Queer — like everyone else

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It was supposed to be a cool night. August is grueling but not brutal—a tropical climate’s nod to an impeding change of season that is itself more nominal than real. In the AOL chatroom, he wondered if I was sure about the weather. This was charming—a nineteen-year-old Ohio transplant worrying about rain. I’ve got this, I thought. I could hide my inexperience. Then he gave explicit directions about how to enter the University of Miami and on which block to collect him. In the year when cell phones hovered at the point of ubiquity, we had to explain things to each other once (college students still had phones in their dorm rooms: he didn’t want his roommate to answer). I was disappointed. Four years my junior, and he wasn’t new to this sort of thing after all.

For readers who didn’t mature before the advent of OKCupid, Grindr, and Match.com, AOL chatrooms marked the Triassic Period of dating/hookup sites. You’d join an “m4m” chat, watch the chaos, and hope someone noticed your stats fast enough to send an instant message. The way stats and greetings and exhortations to join some dude who wanted “to get some fuckin groove on in South Pointe Park!!!” hurled across cyberspace reminded me of the bit in the Inferno when Dante and Virgil watch the illicit lovers hurtle past each other in an unceasing storm. If you were lucky, you spoke on the phone (there was no texting). If it worked, you arranged to meet, although in the pre-Grindr days you could end up, as friends learned, driving to a bar several miles away and no one showing up.

I don’t remember who responded first. I don’t remember his name. I’ll call him Chris. A sophomore history major at UM, he owned no car and didn’t work. We spoke on the phone, not the first conversation since my coming out to friends a month earlier but the first whose momentum and my desperation made deciding easy. I tried to discuss interests—bands, movies, shit like that. He was polite, but I heard silent fingers tapping impatiently on the receiver.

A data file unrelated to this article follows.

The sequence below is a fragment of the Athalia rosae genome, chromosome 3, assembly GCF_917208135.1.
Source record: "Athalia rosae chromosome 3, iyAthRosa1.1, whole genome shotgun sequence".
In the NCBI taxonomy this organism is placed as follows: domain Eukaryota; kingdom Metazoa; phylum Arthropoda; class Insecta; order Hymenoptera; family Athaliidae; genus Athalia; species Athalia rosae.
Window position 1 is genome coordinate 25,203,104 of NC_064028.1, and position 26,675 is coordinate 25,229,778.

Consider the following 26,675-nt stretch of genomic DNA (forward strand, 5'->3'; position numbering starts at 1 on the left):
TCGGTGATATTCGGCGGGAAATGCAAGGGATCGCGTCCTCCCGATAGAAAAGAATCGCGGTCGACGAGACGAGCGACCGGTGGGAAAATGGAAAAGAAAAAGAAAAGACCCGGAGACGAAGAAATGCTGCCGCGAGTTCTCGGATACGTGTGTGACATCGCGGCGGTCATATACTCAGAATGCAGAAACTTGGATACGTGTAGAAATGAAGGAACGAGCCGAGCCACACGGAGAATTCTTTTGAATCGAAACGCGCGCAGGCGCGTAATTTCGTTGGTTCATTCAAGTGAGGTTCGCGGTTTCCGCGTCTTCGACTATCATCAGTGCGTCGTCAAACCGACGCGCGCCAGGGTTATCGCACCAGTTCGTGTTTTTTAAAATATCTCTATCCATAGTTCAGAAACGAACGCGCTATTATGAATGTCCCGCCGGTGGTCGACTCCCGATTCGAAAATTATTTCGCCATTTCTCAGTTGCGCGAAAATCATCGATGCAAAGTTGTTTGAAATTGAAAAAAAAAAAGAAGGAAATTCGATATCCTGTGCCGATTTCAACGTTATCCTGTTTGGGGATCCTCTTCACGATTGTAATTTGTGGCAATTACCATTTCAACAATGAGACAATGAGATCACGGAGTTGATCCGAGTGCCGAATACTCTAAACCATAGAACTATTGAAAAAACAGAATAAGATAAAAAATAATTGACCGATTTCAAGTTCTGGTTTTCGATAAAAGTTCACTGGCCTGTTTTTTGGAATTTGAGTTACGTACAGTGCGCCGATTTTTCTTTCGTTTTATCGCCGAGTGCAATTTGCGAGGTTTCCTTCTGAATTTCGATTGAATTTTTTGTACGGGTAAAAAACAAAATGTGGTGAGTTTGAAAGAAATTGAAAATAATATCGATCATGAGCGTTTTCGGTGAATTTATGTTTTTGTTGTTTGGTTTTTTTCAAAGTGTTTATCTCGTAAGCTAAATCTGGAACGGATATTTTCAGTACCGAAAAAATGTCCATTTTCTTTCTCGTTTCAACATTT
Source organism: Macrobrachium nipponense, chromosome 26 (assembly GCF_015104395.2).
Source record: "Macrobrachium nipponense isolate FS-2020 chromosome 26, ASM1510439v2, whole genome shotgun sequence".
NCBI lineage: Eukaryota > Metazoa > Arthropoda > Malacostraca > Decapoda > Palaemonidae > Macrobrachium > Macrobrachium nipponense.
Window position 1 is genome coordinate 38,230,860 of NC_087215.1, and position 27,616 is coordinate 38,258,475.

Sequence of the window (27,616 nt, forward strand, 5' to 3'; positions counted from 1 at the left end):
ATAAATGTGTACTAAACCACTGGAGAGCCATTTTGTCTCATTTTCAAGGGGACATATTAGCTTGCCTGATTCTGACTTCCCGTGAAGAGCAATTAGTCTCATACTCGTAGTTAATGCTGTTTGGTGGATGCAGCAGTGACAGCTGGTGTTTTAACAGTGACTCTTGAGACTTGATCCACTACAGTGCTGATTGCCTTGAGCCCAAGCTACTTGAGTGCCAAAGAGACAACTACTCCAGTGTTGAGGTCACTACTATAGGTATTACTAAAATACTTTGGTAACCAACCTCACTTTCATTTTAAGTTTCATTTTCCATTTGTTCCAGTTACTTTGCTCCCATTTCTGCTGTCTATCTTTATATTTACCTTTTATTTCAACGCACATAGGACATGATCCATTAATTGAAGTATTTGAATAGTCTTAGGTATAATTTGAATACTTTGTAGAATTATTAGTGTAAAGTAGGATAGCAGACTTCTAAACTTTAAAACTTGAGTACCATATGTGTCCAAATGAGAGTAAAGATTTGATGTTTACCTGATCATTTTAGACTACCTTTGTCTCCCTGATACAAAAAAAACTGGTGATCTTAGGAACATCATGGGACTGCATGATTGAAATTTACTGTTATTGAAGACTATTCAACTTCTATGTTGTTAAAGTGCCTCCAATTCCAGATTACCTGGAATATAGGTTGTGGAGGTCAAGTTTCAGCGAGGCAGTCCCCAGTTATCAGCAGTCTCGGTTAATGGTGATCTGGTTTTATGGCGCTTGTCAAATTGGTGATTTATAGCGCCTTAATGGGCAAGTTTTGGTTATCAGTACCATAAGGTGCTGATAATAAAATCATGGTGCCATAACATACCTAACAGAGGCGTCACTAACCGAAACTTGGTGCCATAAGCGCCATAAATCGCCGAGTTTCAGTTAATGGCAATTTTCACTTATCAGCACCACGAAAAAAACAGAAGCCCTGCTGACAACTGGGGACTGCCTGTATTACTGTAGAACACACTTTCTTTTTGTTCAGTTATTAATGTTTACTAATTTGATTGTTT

“Wanna meet later?”

“Sure. Where?”

“We can decide. And you’ll have to pick me up.”

An adventure! My friend Raquel, worried, offered to follow me. Nah—I could handle a punk-ass Ohioan. When I showed up at the UM entrance as per the instructions, a scrawny punk-ass is what I saw: smaller than I by a couple inches, wearing a long-sleeved flannel shirt, round wire-rimmed glasses, and a cap. Turns out he was green—about Miami. A fair trade for polite trade. Ignorant of gay bars, terrified of exhibiting Chris in straight ones, I suggested Miami’s lookout point: a pine-covered spit of land on the Rickenbacker Causeway called Hobie Beach. As a kid we made several desultory attempts to meet family; guests could bring pets, and dog paws were tough enough to withstand the broken beer bottles, jagged rock, and mud that substituted for sand (as a four-year-old I waded into the water in sneakers). But with its view of Biscayne Bay and downtown, it was a good place to do drugs or neck with a girlfriend, or, if it was your fancy, pick a fight with a dude whom you thought was checking out your girlfriend.

As for Chris, his sangfroid was impressive—readers who think I cut an impassive figure should have seen this dog-sized iceberg. He thawed when I explained Hobie. A beach! Northerners love beaches like Freddie Mercury loved sex. But he refroze when it looked like I had no idea where the hell I was going. I missed the turnoff into Hobie, which meant a mile drive into Key Biscayne for the first legal U-turn. By the time we reached the beach it was nine o’ clock: too early but for the die-hards, their dark cars an expectation I wanted fulfilled. We sat on the pine-needle-covered not-beach, our backs against the wheels of my Escort. Refuse, old barbeque, drying sea salt, and sex created mephitic fumes. About twelve feet from our feet a water rat rustled the needles. I chattered like a fool in the tone I’d come to recognize over the years: the out of body detachment of a distracted soul listening to his pharynx recite words as practiced as a Kiwanis Club speech, in this case a description of my personal history with Hobie. Chris stared—curious? bored? My detachment didn’t fade even when we kissed. I allowed myself to think, I am a man, tasting another man. What did another man taste like? Upper lip hair.

Not much happened—and everything. The groping was so predictable as to demystify homosexuality for good. This is what I’d been afraid of: a balding undergraduate disappointed by a diffident older dude who’d confused Three Mile Island for Fire Island. It had taken longer to reach Hobie than to reach our idle climax. He refused my offer of a drink; as punishment he listened to a C-90 mix of that summer’s Madonna, Missy Elliott, and Chemical Brothers songs, speckled with a couple tunes from Wire’s 154,new to me (I love that tape). We exchanged phone numbers and goodbyes with the blitheness and excitement of men grateful they’d never see other again.

Unfazed after rejecting her offer, Raquel had gathered the posse at a Denny’s close to home. When I entered twenty-five minutes later, the crew burst out laughing. I laughed too—who didn’t want to be part of a joke? “Go to the bathroom, bro,” she said. Good advice. My collar was fucked up, hair a mess, and my lips looked like smushed rose petals.

As redundant as a birthday card, gratitude doesn’t encompass what happened that August night. Gratitude requires indebtedness. If it hadn’t been Chris, it would’ve been another balding undergrad. Interchangeability was the point. And so I went, relieved that banality of experience was the point too. I was queer like everyone else.

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